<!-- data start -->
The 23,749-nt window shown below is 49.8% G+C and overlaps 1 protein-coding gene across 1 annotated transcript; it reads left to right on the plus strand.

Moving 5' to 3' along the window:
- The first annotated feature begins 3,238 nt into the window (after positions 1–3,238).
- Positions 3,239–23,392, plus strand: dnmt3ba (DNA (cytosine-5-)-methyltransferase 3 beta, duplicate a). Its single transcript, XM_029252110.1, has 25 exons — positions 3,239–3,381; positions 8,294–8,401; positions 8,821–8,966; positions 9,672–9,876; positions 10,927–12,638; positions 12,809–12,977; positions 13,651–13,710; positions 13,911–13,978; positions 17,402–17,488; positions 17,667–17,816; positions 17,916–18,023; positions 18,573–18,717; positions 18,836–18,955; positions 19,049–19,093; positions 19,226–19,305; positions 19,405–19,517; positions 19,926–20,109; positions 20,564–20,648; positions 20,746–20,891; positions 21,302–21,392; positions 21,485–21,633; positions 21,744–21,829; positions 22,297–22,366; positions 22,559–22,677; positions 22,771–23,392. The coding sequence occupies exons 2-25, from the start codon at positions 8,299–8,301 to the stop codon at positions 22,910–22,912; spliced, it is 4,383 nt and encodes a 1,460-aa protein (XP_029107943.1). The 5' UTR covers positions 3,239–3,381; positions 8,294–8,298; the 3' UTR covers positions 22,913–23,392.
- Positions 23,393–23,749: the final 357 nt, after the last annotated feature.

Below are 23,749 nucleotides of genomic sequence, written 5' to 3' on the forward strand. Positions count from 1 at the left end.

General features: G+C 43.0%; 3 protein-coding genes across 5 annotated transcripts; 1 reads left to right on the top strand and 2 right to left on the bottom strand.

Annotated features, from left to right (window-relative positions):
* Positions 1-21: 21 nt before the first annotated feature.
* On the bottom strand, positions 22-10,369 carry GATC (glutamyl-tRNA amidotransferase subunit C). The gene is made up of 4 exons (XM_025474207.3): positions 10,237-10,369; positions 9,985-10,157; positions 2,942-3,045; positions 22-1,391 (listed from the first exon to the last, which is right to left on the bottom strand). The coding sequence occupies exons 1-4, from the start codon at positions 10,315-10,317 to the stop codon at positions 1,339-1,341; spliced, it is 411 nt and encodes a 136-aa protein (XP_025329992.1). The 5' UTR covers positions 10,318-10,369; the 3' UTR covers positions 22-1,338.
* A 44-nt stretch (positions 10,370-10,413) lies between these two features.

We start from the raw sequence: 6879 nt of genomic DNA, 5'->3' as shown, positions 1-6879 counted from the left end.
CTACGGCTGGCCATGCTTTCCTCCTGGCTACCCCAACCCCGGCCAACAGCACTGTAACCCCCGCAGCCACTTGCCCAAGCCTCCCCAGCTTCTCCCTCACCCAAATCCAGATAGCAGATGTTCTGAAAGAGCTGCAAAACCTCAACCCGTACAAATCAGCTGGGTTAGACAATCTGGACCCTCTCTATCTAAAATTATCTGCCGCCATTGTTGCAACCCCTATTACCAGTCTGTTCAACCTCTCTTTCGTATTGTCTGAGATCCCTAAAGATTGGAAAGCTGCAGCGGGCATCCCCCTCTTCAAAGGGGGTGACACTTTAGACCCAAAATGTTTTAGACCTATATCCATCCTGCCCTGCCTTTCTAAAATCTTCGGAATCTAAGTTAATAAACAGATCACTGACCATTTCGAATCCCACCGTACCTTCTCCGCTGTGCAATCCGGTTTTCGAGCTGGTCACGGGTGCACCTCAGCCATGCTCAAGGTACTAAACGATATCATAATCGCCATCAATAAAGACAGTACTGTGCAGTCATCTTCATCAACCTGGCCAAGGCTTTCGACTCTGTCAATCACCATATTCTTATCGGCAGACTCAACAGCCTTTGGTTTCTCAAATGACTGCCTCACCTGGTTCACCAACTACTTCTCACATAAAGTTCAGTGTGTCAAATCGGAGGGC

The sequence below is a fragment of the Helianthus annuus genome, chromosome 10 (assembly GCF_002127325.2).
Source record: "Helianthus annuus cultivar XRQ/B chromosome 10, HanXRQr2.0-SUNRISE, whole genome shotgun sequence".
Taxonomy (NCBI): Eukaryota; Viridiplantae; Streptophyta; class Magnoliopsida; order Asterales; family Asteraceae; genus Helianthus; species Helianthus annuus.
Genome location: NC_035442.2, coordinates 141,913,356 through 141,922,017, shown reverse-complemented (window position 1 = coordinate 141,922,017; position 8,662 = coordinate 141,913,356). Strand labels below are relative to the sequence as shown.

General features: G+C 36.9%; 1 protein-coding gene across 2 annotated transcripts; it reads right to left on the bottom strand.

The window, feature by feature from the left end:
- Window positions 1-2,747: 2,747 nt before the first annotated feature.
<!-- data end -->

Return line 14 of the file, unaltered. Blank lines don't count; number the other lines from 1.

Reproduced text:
The sequence below is a fragment of the Helianthus annuus genome, chromosome 10 (assembly GCF_002127325.2).